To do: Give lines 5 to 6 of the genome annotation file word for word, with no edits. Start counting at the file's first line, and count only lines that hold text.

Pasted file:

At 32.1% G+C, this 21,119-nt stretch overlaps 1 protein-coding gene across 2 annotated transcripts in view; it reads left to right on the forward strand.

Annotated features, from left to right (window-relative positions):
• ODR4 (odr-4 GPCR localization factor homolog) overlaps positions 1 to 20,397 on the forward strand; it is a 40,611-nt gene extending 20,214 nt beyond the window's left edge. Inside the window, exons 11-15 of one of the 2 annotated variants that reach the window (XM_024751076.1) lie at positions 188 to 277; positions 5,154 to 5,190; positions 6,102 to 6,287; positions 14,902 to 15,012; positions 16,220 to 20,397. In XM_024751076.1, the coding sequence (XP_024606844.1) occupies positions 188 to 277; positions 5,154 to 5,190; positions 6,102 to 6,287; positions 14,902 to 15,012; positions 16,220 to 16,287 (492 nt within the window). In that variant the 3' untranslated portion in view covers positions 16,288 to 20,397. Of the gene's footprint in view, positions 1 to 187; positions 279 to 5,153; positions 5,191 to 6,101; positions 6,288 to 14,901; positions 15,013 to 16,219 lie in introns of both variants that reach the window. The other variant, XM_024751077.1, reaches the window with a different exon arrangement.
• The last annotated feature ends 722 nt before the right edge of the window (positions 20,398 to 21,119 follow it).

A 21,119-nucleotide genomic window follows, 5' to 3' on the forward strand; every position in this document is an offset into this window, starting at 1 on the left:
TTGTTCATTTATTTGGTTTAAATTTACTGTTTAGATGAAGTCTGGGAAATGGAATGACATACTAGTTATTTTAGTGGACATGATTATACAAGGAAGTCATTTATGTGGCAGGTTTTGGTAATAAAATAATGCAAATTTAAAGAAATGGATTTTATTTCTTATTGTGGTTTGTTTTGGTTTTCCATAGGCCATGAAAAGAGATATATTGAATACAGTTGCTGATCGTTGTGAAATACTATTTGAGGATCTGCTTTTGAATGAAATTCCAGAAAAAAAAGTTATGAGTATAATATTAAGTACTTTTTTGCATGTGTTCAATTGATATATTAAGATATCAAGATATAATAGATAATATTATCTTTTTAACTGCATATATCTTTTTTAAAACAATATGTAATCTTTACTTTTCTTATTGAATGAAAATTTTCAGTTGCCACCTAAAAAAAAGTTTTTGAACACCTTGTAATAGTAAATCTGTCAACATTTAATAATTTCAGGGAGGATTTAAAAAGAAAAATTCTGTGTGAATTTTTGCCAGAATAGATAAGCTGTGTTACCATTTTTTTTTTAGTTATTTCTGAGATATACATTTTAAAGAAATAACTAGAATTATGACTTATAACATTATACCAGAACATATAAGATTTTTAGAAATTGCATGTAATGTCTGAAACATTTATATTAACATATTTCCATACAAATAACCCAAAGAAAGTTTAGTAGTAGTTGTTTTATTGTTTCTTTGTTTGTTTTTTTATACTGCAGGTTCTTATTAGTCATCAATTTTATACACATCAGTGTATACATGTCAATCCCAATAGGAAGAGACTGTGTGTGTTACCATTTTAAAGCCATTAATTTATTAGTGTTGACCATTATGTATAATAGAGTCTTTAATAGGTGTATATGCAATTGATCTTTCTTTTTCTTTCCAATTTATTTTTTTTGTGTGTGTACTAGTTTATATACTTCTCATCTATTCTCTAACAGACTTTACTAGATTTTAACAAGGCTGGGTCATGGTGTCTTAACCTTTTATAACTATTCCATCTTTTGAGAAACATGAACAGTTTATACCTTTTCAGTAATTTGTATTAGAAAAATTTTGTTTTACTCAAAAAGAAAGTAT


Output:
A 21,119-nucleotide genomic window follows, 5' to 3' on the forward strand; every position in this document is an offset into this window, starting at 1 on the left:
TTGTTCATTTATTTGGTTTAAATTTACTGTTTAGATGAAGTCTGGGAAATGGAATGACATACTAGTTATTTTAGTGGACATGATTATACAAGGAAGTCATTTATGTGGCAGGTTTTGGTAATAAAATAATGCAAATTTAAAGAAATGGATTTTATTTCTTATTGTGGTTTGTTTTGGTTTTCCATAGGCCATGAAAAGAGATATATTGAATACAGTTGCTGATCGTTGTGAAATACTATTTGAGGATCTGCTTTTGAATGAAATTCCAGAAAAAAAAGTTATGAGTATAATATTAAGTACTTTTTTGCATGTGTTCAATTGATATATTAAGATATCAAGATATAATAGATAATATTATCTTTTTAACTGCATATATCTTTTTTAAAACAATATGTAATCTTTACTTTTCTTATTGAATGAAAATTTTCAGTTGCCACCTAAAAAAAAGTTTTTGAACACCTTGTAATAGTAAATCTGTCAACATTTAATAATTTCAGGGAGGATTTAAAAAGAAAAATTCTGTGTGAATTTTTGCCAGAATAGATAAGCTGTGTTACCATTTTTTTTTTAGTTATTTCTGAGATATACATTTTAAAGAAATAACTAGAATTATGACTTATAACATTATACCAGAACATATAAGATTTTTAGAAATTGCATGTAATGTCTGAAACATTTATATTAACATATTTCCATACAAATAACCCAAAGAAAGTTTAGTAGTAGTTGTTTTATTGTTTCTTTGTTTGTTTTTTTATACTGCAGGTTCTTATTAGTCATCAATTTTATACACATCAGTGTATACATGTCAATCCCAATAGGAAGAGACTGTGTGTGTTACCATTTTAAAGCCATTAATTTATTAGTGTTGACCATTATGTATAATAGAGTCTTTAATAGGTGTATATGCAATTGATCTTTCTTTTTCTTTCCAATTTATTTTTTTTGTGTGTGTACTAGTTTATATACTTCTCATCTATTCTCTAACAGACTTTACTAGATTTTAACAAGGCTGGGTCATGGTGTCTTAACCTTTTATAACTATTCCATCTTTTGAGAAACATGAACAGTTTATACCTTTTCAGTAATTTGTATTAGAAAAATTTTGTTTTACTCAAAAAGAAAGTAT